By Gary Rivlin and Michael Hudson for The Intercept. Steve Bannon was in the room the day Donald Trump first fell for Gary Cohn. So were Reince Priebus, Jared Kushner, and Trump’s pick for secretary of Treasury, Steve Mnuchin. It was the end of November, three weeks after Trump’s improbable victory, and Cohn, then still the president of Goldman Sachs, was at Trump Tower presumably at the invitation of Kushner, with whom he was friendly. Cohn was there to offer his views about jobs and the economy. But, like the man he was there to meet, he was at heart a salesman.
By Nomi Prins for Tom's Dispatch. Only a month has passed since November 8th, but it’s already clear (not that it wasn’t before) that Trump’s anti-establishment campaign rhetoric was the biggest scam of his career, one he pulled off perfectly. As president-elect and the country’s next CEO-in-chief, he’s now doing what many presidents have done: doling out power to like-minded friends and associates, loyalists, and -- think John F. Kennedy, for instance -- possibly family. Here, however, is a major historical difference: the magnitude of Trump’s cronyism is off the charts, even for Washington. Of course, he’s never been a man known for doing small and humble. So his cabinet, as yet incomplete, is already the richest one ever. Estimates of how loaded it will be are almost meaningless at this point, given that we don’t even know Trump’s true wealth (and will likely never see his tax returns). Still, with more billionaires at the doorstep, estimates of the wealth of his new cabinet members and of the president-elect range from my own guesstimate of about $12 billion up to $35 billion.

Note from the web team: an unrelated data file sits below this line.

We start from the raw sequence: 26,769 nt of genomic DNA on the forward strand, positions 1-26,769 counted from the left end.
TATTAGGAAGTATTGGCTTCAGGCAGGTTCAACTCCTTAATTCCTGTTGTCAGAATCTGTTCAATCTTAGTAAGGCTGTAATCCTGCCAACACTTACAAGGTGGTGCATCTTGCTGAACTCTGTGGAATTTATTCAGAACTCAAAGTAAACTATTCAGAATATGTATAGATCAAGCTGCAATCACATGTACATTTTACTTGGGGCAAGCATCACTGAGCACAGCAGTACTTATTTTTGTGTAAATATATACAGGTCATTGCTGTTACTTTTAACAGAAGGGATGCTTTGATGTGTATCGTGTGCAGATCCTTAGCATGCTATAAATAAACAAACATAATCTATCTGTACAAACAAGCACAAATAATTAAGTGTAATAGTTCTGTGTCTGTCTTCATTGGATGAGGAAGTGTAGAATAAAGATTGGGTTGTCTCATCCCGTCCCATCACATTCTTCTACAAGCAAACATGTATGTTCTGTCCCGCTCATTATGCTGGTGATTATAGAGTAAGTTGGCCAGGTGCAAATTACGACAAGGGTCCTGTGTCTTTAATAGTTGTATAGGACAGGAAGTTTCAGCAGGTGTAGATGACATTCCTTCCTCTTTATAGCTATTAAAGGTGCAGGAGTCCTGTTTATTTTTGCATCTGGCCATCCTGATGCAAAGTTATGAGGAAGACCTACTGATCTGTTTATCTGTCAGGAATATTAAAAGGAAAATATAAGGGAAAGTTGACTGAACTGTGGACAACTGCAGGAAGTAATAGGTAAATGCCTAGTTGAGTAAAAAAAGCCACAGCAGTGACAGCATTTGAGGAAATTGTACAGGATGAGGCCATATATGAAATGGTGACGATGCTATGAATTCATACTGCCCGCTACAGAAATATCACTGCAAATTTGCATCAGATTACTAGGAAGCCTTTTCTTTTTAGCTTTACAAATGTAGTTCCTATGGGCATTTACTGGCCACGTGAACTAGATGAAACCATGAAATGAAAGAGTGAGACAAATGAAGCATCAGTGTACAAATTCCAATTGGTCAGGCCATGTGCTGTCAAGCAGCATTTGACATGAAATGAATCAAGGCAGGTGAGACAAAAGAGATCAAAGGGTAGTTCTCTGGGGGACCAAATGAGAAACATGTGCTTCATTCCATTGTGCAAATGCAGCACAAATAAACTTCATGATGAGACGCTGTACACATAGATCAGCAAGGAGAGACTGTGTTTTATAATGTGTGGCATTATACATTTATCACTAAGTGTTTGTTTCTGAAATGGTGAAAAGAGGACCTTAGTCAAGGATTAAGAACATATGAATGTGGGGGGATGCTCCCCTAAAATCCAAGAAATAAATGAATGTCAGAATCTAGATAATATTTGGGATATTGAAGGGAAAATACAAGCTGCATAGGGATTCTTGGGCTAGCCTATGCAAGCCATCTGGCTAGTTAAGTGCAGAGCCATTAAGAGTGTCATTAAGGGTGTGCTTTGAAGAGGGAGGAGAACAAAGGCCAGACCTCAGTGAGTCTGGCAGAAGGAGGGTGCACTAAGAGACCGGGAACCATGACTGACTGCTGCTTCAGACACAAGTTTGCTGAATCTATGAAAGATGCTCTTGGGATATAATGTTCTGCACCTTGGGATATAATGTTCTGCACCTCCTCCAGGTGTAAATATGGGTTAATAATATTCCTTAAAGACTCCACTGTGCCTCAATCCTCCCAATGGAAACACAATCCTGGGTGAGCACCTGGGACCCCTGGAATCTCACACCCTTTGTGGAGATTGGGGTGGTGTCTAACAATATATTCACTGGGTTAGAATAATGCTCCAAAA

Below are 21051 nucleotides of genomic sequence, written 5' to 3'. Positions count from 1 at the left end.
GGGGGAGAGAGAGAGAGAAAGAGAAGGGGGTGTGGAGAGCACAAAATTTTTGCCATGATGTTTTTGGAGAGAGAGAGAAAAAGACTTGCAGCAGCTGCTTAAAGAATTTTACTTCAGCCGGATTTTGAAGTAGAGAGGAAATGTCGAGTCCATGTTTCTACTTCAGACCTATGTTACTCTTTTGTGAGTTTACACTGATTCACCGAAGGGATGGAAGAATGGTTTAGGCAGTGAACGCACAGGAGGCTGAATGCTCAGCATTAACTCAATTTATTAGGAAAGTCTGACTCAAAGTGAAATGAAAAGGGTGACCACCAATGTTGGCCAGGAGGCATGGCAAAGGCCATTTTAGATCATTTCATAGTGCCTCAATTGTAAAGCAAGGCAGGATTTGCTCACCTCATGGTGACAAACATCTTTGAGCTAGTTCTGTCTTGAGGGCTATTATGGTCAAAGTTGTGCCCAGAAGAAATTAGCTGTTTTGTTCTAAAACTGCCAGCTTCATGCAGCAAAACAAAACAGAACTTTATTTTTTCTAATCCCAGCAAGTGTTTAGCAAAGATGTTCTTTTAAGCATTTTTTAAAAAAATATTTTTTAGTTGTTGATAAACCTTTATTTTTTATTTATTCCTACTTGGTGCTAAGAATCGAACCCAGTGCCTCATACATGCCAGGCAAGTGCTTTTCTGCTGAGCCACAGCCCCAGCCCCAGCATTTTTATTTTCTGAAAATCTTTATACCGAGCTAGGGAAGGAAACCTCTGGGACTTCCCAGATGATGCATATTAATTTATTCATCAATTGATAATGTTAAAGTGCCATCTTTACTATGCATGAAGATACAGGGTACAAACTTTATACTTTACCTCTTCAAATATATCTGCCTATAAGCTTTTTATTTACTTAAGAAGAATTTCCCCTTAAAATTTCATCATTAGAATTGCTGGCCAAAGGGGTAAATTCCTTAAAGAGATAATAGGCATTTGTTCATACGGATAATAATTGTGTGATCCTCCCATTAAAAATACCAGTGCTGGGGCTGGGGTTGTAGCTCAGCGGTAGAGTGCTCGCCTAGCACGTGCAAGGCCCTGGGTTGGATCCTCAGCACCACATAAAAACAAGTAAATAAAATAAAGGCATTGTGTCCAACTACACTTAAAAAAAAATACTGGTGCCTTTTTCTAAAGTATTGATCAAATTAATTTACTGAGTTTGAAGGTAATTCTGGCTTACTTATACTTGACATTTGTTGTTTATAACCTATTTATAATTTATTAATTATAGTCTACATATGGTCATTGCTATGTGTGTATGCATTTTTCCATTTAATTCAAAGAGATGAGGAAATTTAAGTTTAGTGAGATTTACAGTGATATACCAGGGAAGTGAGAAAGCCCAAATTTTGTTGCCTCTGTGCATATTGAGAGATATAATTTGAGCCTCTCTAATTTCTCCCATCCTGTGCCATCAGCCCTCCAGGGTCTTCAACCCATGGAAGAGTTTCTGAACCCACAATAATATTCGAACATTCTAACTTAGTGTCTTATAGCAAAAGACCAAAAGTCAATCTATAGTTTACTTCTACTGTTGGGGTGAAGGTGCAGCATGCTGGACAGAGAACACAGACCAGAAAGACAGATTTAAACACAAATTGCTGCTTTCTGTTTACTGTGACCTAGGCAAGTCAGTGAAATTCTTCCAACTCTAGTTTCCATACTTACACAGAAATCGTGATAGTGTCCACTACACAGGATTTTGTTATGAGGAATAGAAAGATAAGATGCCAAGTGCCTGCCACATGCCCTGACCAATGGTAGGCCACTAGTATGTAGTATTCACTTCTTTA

Right now is the opportune time for people to say no to plutocracy and demand a people's agenda. The rejection of the Democrats and the unexpected election of Donald Trump have caused confusion among the elites and have opened political space. The people's defeat of the Trans-Pacific Partnership, a victory over the power of transnational corporations, confirms that when a movement of movements works together, we win. People across the country are rising up and will continue to do so. This is critical for social transformation. We encourage you to organize in your communities and to take the streets.We must also be clear in our demands. We are offering an outline for a People's Agenda.
By Ralph Nader for Alternet - In the 1920s, near the end of his spectacular career as our country’s most prominent fighter for working people, labor leader, presidential candidate, orator, and all-around progressive Eugene Debs was asked by a reporter: “Mr. Debs, what do you regret the most in your lifelong struggle for justice?” Debs looked at him and replied: “What do I regret the most? I regret that the American people can have almost anything they want under our Constitution, but they seem not to want much of anything at all.”
By Travis Richard Sweatte for Jacobin Magazine. United States - In the aftermath of the Democratic National Convention, Hillary Clinton may have a commanding lead, but it’s clear that she won’t be able to win over segments of Bernie Sanders supporters and other independents. Many Americans — repulsed by both Clinton and Trump — are eager to cast a protest vote for a third party. Predictably, mainstream commentators have roundly criticized these candidacies, evoking the memory of Ralph Nader’s Green Party run in 2000 and the specter of “election spoiling.” Much of this hysteria has centered around the “Bernie or Bust” campaign, which is increasingly associated with the Green Party candidacy of Jill Stein. But despite the liberal press’s endless hand-wringing over the remote possibility of Stein spoiling the race for Clinton, the fact is that the Green Party is by no means the largest third party in American politics.